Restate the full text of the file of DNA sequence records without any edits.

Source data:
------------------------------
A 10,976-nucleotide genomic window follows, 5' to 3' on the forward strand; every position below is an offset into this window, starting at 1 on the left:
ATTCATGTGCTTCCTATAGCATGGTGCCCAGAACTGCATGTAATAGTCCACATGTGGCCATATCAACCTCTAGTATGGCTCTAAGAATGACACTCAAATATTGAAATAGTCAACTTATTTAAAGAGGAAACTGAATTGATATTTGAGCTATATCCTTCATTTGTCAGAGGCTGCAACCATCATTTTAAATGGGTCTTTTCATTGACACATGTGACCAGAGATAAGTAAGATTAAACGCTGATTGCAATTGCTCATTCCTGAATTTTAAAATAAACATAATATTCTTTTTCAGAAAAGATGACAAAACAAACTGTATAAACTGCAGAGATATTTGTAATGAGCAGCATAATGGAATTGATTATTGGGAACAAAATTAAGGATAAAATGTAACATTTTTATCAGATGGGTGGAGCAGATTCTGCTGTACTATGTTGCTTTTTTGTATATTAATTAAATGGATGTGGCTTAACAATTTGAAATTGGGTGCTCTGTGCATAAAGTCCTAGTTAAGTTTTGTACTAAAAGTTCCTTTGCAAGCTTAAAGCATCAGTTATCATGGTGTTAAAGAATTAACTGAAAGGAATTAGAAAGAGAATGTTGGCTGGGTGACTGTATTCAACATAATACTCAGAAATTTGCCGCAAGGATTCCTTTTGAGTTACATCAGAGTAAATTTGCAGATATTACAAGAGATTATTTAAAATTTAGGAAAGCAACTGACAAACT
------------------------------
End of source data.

A 10,976-nucleotide genomic window follows, 5' to 3' on the forward strand; every position below is an offset into this window, starting at 1 on the left:
ATTCATGTGCTTCCTATAGCATGGTGCCCAGAACTGCATGTAATAGTCCACATGTGGCCATATCAACCTCTAGTATGGCTCTAAGAATGACACTCAAATATTGAAATAGTCAACTTATTTAAAGAGGAAACTGAATTGATATTTGAGCTATATCCTTCATTTGTCAGAGGCTGCAACCATCATTTTAAATGGGTCTTTTCATTGACACATGTGACCAGAGATAAGTAAGATTAAACGCTGATTGCAATTGCTCATTCCTGAATTTTAAAATAAACATAATATTCTTTTTCAGAAAAGATGACAAAACAAACTGTATAAACTGCAGAGATATTTGTAATGAGCAGCATAATGGAATTGATTATTGGGAACAAAATTAAGGATAAAATGTAACATTTTTATCAGATGGGTGGAGCAGATTCTGCTGTACTATGTTGCTTTTTTGTATATTAATTAAATGGATGTGGCTTAACAATTTGAAATTGGGTGCTCTGTGCATAAAGTCCTAGTTAAGTTTTGTACTAAAAGTTCCTTTGCAAGCTTAAAGCATCAGTTATCATGGTGTTAAAGAATTAACTGAAAGGAATTAGAAAGAGAATGTTGGCTGGGTGACTGTATTCAACATAATACTCAGAAATTTGCCGCAAGGATTCCTTTTGAGTTACATCAGAGTAAATTTGCAGATATTACAAGAGATTATTTAAAATTTAGGAAAGCAACTGACAAACT